Rugali Anoxic, Rwanda
Notes; Riesling, Elderflower, Black Tea
Process: Anoxic Washed
Variety: Red Bourbon
Importer: Raw Material
Per-Kilogram green price: £12.52
Amount purchased: 30kg
In Rwanda, Raw Material works alongside Muraho Trading Co. This partnership helps affiliate co-operatives increase their quality of production, fetch a higher price for their coffee, and introduce them to new markets. This will be a continuous work in progress in the coming years, as Raw Material gains a greater understanding of the particular challenges Rwandan coffee producers face.
Through this process Raw Material can develop a model that creates incentives which generate producer buy-in, all the while maximising impact. Raw Material supplies coffee from across Muraho’s washing stations, which are located in the Nyamasheke, Gakenke, and Nyabihu regions of Rwanda. Built in April 2016, Rugali coffee washing station sees an annual production of approximately 54,000kg of milled green coffee each year. The drying conditions at Rugali are ideal for ensuring optimal post-pulp drying, where coffee is laid on the drying beds between 12 pm and 3 pm, to ensure maximum exposure to the sun during the warmest time of the day.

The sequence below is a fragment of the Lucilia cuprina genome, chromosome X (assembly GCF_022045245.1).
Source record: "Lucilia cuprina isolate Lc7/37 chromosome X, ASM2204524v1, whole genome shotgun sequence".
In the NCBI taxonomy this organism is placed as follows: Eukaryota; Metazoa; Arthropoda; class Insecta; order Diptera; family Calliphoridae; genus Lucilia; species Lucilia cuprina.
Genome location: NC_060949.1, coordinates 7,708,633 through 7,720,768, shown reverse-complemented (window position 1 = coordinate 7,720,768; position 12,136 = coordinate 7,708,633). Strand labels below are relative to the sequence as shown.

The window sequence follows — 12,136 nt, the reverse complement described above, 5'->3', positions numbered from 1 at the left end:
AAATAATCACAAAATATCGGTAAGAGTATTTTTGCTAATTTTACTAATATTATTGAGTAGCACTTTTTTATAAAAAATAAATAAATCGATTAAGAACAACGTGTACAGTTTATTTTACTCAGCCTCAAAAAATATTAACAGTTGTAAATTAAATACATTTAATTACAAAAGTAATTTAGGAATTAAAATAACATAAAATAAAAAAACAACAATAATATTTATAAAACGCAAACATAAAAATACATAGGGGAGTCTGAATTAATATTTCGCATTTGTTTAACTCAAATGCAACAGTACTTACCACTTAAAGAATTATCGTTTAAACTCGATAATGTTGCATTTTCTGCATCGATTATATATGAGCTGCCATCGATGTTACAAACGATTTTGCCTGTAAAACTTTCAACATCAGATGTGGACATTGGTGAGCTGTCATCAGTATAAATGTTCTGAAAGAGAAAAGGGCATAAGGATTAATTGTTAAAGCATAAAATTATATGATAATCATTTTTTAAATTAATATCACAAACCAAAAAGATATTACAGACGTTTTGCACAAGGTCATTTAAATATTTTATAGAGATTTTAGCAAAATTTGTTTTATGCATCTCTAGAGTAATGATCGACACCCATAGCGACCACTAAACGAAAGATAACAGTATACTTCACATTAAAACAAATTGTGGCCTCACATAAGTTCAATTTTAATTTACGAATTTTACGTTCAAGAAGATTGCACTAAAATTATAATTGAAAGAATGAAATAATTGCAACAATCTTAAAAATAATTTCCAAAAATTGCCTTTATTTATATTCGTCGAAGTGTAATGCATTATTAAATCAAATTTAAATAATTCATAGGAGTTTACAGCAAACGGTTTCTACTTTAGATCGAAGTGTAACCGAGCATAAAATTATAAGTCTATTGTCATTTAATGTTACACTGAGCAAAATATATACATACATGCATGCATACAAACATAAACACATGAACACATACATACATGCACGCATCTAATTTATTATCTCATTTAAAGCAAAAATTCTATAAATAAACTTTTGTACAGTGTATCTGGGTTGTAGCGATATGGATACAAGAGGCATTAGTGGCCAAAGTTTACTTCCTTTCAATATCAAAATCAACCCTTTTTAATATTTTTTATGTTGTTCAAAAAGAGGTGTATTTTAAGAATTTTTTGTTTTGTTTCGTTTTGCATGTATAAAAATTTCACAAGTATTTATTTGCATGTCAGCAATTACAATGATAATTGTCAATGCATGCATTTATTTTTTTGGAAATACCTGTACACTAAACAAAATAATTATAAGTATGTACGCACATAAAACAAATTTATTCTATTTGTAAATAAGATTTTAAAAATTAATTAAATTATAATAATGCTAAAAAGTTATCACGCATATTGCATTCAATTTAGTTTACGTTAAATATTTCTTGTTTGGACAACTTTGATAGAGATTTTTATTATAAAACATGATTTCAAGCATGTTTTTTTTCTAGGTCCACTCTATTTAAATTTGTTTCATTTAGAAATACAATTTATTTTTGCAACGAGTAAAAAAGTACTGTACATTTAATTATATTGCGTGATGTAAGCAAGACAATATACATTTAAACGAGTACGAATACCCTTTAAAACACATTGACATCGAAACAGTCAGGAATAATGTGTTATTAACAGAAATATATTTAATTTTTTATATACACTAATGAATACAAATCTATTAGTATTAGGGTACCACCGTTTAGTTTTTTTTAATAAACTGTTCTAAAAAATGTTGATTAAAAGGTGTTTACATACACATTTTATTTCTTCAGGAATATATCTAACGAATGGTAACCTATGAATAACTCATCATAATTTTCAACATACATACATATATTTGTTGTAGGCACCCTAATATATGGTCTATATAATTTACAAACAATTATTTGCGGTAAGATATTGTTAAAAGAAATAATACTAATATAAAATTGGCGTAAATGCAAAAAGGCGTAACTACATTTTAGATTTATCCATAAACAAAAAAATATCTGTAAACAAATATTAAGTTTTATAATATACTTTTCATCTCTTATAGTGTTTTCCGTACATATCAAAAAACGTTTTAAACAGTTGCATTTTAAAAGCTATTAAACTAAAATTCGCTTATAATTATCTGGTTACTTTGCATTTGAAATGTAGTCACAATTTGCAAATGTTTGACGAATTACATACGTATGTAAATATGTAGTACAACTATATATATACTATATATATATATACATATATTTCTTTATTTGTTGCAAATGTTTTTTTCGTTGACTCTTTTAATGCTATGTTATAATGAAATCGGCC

Through the combined efforts of the team at El Fénix and Villamaría in Colombia, Raw Material have been testing out various experimental fermentation techniques since 2018. Having the space and time to focus on ways to boost the complexity of coffees through fermentation has brought fantastic results. Miguel, who is based at El Fénix, has been working on a ‘water-pillow’ technique that has now been rolled out not only in Caldas at Villamaría, but as far as Shyira in Rwanda.
The resulting technique focuses on low-temperatures, and a vacuum-pressure created when a barrier is laid across the cherry or beans. Cool water is poured on top of the barrier, removing any chance of oxygen entering the space during fermentation. This absence of oxygen and low temperatures allows for extended fermentation times without a high thermal mass. This is because as heat leaves the fermenting coffee, the water pillow above the mass works as a heat exchanger, and the heat is able to evaporate off the top.